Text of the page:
Radical Marriage: Anyone Will Do (in theory)

What is the point of working on my marriage if my partner isn’t doing likewise? Doesn’t it take two people to make a relationship work? Should I bother to seek individual counsel and direction?

Two-Men-Courting-Girls-Favor-no-logo

Two Men Courting Girl’s Favor, Norman Rockwell, 1917

Remember that you create half of the relationship. Anything that you do better, in either giving or receiving, can only improve the situation. Of course, you cannot arrive at a consummate marriage, a reciprocal union, from only one side. But you can move towards it. Your healthy human needs will not be adequately addressed by your stagnant partner. (This is a problem that needs a separate discussion.)   But you can grow in wisdom and love and partially reshape a relationship that will then look and feel different to both of you. Your personal growth continually renews and updates the invitation to your partner to join you in a dialogue of eros.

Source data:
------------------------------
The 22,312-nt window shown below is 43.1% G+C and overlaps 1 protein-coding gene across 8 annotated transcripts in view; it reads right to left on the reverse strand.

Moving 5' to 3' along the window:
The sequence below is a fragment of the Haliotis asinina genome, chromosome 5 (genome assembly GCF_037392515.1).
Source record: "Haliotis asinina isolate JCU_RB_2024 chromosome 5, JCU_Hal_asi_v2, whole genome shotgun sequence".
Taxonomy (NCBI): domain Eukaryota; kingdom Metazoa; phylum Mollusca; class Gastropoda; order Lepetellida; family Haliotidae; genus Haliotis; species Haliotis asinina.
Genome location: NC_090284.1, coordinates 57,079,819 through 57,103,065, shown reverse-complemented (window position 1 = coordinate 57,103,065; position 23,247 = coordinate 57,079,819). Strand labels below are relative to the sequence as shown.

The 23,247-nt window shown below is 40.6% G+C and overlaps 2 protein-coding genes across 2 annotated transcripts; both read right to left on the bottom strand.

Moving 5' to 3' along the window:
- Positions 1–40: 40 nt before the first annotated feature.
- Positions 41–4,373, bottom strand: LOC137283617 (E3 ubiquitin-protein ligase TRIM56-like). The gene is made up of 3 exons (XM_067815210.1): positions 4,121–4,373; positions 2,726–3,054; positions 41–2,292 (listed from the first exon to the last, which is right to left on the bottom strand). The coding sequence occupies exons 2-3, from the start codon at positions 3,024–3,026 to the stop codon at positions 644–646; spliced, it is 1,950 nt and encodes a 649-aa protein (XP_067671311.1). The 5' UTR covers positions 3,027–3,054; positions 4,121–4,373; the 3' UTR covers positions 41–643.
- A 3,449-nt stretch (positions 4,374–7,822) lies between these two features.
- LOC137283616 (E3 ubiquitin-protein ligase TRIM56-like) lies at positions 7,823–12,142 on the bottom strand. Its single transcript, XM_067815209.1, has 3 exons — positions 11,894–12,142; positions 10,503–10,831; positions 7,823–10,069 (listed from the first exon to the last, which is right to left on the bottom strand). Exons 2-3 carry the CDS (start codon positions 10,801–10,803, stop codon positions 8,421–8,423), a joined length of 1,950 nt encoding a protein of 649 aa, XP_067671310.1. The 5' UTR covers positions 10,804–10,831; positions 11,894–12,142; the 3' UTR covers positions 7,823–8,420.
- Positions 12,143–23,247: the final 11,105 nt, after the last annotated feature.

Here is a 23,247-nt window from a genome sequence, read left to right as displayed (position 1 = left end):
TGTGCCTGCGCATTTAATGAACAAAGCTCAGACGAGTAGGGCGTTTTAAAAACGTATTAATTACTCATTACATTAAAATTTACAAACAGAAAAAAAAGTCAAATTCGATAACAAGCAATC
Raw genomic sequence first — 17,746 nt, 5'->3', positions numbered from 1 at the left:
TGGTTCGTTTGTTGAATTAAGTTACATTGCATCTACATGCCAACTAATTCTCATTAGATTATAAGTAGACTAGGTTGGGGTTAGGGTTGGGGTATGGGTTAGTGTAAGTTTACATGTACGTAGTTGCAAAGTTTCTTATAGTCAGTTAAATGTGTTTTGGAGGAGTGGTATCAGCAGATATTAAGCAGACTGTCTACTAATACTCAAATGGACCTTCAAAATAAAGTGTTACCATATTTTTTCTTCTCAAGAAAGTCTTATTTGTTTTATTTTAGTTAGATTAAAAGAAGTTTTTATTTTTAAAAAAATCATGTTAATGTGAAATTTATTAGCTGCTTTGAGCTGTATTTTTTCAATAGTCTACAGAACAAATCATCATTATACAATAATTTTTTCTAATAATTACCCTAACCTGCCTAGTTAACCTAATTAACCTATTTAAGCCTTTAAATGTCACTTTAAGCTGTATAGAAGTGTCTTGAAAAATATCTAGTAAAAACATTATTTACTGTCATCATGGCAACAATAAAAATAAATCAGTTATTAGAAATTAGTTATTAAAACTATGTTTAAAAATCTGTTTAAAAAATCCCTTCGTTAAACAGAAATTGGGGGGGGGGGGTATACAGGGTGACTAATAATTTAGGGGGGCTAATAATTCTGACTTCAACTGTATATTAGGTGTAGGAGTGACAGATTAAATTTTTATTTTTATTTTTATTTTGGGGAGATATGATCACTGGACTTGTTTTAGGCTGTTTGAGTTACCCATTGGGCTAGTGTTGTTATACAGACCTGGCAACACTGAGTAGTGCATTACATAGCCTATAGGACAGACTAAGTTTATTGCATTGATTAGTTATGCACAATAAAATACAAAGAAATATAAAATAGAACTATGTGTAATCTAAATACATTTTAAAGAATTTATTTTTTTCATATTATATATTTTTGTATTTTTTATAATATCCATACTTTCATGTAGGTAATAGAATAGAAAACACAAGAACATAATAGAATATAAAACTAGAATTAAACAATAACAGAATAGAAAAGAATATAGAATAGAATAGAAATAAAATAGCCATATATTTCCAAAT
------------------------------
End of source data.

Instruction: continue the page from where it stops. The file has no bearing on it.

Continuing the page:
The soul purpose of life is to grow in capacity to love. Philosophy and psychology alone will not get you there. Love is too big of a mystery to tackle in the abstract. A bottom-up approach is needed. Start with an example, not a concept. Perhaps this soulful purpose adds to the basic desire for romantic coupling. Grow to love this specific, flawed, frustrating, infuriating, ordinary person in front of you. If you can love any one particular person unconditionally, unrestrictedly, unreservedly, then you can love anybody. Then you will know a greater love than connects all things. Ironically, what seems like an individual, one-sided endeavor actually helps you participate in something even more inclusive than your marriage. So, yes, working on “relationship issues” by yourself is still worthwhile.

In this sense, it does not absolutely matter who that specific person is. The beauty and the suffering of marriage is that any person, fully revealed, is difficult to love. Some are more difficult than others, of course, and we all might prefer a shallower learning curve. Since perfect love is not attainable and all are equally worthy of love, you are ultimately tackling the same project with whomever you choose; it just has a different shape. And it’s the same project no matter how many times you choose.

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